Treating Endometriosis

There are several options for treating endometriosis, and each has its place for different women's disease. The options are as follows:

- No treatment at all
- Management of symptoms
- Medical management
- Conservative surgery
- Radical surgery

However, find out what can happen if you get any scarring due to surgery and also find out the solutions to recurring endometriosis.

If endometriosis is found, for example, at the time of laparoscopic sterilisation and it is only mild, causing no symptoms at all, then it is quite reasonable to leave well alone and avoid any treatment at all.

Alternative Treatments

Also read up on some alternative treatments like the endometrosis diet, avurveda medicine, chiropractic treatment and yoga therapy.  After all, anything is worth a try.

Symptom Management

Management of the symptoms means using painkillers to make the painful periods more tolerable or for cyclical pain if it is not too bad. Some of the pain is caused by hormones called 'prostaglandins' which make the uterus contract. Ibuprofen and mefanamic acid (Ponstan) are anti-inflammatory drugs that reduce levels of prostaglandins and often help with the pain. If there is not prompt response to analgesics, it is sensible to move onto some hormonal treatment, that will actually shrink the endometriosis itself, or to consider one of the surgical approaches.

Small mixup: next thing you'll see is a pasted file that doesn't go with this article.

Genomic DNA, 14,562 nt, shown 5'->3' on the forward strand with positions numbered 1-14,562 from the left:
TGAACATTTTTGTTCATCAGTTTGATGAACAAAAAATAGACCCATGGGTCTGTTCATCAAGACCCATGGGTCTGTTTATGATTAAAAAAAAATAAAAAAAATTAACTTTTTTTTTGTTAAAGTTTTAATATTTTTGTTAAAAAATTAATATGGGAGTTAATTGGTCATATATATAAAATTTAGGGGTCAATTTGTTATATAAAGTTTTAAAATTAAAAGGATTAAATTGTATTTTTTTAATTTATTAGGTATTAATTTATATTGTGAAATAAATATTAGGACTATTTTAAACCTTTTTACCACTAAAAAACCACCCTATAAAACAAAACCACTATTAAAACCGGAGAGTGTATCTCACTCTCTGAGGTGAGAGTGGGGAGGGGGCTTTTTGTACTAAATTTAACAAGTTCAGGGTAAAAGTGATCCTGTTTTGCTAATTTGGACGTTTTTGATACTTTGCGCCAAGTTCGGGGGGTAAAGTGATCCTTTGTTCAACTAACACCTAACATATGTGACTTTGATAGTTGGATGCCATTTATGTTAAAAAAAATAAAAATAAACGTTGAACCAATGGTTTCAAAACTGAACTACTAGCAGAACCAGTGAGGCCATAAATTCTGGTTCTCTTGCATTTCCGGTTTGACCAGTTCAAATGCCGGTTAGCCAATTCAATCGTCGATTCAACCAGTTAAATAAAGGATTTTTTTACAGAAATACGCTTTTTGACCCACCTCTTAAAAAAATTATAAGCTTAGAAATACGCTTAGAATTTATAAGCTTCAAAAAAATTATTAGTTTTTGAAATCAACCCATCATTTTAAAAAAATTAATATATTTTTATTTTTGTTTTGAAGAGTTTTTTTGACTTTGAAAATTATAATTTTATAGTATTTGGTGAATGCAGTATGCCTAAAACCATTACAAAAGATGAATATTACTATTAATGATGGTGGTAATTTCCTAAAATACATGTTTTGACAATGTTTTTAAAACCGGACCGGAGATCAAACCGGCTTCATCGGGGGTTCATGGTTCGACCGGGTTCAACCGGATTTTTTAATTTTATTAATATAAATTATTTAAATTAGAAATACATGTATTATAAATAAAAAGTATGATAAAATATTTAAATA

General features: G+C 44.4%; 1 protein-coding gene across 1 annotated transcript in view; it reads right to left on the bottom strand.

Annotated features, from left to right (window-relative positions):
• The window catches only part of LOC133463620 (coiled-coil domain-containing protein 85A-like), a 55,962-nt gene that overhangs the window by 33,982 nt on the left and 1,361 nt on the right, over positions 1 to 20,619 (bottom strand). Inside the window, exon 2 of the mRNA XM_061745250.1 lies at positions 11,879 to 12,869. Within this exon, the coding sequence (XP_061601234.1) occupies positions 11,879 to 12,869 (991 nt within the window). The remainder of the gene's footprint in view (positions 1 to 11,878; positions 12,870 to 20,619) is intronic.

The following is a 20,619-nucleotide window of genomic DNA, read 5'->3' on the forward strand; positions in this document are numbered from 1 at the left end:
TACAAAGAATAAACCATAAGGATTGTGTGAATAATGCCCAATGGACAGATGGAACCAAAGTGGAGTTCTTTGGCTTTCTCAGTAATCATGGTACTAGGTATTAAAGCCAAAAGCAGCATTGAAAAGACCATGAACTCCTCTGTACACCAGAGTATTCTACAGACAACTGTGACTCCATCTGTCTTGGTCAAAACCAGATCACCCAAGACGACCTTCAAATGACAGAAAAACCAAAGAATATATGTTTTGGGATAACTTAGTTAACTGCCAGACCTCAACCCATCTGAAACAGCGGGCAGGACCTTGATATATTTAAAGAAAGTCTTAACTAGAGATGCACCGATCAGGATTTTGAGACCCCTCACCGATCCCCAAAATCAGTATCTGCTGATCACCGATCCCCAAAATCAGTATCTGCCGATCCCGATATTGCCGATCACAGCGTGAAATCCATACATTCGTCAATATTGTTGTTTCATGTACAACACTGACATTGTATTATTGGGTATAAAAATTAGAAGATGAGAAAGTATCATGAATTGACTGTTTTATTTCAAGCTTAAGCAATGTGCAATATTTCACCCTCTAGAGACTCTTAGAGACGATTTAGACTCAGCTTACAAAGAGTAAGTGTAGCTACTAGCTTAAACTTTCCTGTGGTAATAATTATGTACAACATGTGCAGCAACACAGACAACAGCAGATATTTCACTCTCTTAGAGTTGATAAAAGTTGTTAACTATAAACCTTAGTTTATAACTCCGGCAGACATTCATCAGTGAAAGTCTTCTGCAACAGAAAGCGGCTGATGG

Assisted Conception

If endometriosis is associated with infertility, another way of 'managing the symptoms' is to use assisted conception (in-vitro fertilisation or IVF, sometimes called 'test-tube baby'). This won't deal with the endometriosis, but the approach might be suitable for a woman with minimal other symptoms, who is older & doesn't have as much time to undergo prolonged treatments or sit around on a waiting list for surgery. Also, if other treatments have failed and infertility persists, assisted conception is usually the only remaining option.

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